I will attempt to unpack the nature of the second question first. Why Dalits? Why not Adivasis, Pasmandas, Bahujan, Brahmins, Indian Christians, Parsis or any of the hundreds of social classes of India?
Two possibilities present themselves; the Dalits in some way are a representative class of all Indians and the nation. Or, the Dalits are not representative of Indians and India, therefore a special sociological lens is required with respect to their future alone.
What facts are at hand? The key terms are future, Dalits and India. Dalits are 16.6% of the population of India. This is hardly informative other than the fact that 83.4% of the population are unnamed and left to be assumed to be a homogenous social class oppositional to the Dalits. In this formulation and much of all academic and public discourse around the social structure of India, the Indian society is split into these two classes. Dalits and the rest. The rest is never named or identified.
In this bifurcation, all semantic inferences rest on the terms India and Dalit. For any subset information to have meaning we would need some insights into all the subsets. More simply, we need a part-whole relationship. Perhaps, there is a proposal to ask every subset of the Indian population their situation and futures and Dalit was just a random choice. If this was not the case, one is forced to wonder why Dalits were singled out for this exercise.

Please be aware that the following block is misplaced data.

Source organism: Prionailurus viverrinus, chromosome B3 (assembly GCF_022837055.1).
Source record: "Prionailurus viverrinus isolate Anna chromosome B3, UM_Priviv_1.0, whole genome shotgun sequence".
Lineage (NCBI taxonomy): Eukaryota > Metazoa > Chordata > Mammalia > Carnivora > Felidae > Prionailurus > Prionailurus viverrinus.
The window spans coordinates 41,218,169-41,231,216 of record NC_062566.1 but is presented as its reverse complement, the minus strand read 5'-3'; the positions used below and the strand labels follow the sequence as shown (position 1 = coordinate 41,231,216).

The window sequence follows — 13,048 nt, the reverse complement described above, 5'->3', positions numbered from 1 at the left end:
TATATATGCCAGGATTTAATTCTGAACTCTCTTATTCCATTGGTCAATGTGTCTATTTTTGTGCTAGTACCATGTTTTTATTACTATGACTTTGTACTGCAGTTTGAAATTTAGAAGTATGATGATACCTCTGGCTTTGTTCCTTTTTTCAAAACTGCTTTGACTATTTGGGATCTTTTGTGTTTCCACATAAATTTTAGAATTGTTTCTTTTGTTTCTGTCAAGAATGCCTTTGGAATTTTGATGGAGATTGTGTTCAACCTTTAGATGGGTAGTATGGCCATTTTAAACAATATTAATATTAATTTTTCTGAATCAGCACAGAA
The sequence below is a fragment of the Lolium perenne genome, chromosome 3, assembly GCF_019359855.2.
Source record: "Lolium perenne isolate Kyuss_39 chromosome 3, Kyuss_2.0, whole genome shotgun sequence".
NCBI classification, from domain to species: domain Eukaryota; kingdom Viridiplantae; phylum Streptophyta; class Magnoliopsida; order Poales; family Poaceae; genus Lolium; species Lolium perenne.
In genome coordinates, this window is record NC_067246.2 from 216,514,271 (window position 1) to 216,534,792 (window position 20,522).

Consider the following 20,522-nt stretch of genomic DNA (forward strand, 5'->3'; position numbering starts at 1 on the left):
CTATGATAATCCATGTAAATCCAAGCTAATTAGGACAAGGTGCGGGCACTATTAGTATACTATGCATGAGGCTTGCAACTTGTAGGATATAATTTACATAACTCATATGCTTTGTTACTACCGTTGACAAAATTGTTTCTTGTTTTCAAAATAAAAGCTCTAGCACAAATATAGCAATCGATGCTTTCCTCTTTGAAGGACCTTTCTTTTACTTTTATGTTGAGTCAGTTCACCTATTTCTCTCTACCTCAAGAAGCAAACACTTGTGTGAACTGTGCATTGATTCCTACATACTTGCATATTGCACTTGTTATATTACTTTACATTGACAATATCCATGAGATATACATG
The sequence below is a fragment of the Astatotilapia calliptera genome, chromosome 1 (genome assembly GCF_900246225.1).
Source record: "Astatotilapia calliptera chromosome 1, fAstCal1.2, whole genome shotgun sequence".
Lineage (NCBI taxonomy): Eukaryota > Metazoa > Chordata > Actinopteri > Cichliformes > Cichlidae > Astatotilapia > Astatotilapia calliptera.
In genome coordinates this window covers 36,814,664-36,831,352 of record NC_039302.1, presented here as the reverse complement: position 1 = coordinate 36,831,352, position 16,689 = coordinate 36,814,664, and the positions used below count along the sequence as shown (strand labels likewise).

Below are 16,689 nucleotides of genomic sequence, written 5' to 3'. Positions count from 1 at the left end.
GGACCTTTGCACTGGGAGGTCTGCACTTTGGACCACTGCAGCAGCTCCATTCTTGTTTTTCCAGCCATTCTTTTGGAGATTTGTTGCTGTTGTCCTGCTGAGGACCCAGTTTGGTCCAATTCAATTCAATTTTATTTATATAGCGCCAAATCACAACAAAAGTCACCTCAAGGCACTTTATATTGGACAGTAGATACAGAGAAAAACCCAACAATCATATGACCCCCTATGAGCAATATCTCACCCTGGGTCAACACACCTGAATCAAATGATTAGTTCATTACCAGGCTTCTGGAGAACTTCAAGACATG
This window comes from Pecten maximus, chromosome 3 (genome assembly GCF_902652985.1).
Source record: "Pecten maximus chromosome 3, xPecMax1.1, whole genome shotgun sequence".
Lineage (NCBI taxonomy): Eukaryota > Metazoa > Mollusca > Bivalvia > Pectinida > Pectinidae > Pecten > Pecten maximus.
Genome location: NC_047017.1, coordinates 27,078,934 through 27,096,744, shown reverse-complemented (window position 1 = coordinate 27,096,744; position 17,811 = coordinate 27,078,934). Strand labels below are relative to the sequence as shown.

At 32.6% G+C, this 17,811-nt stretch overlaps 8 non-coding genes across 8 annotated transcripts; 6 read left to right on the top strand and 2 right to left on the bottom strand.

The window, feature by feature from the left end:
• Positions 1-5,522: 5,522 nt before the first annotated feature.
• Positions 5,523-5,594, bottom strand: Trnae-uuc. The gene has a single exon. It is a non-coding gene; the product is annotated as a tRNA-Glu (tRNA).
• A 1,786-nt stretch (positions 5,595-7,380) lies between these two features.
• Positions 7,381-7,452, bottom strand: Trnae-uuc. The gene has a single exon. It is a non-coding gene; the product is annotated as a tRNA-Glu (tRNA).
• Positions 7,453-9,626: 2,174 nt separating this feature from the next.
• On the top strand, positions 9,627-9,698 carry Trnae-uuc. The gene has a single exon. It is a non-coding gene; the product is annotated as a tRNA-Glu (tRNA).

Let’s take it at face value that there is academic or logical credibility in this formulation and see where it takes us. If 16.6% of Indians are Dalits, who are the rest? Imagine not knowing this and having to look for all subsets of population within the political boundary of India. Is it so complex so as to not have that knowledge as quick facts? Or is it too fearsome a prospect for academic inquiry? In the absence of knowledge of who the others are, what exactly does the question of future of the Dalit mean? The sum of past and present experiences points to differential outcomes for different classes of Indians. Since this formulation posits only two social classes, Dalits and the rest, the obvious assumption is that the others’ futures are secure.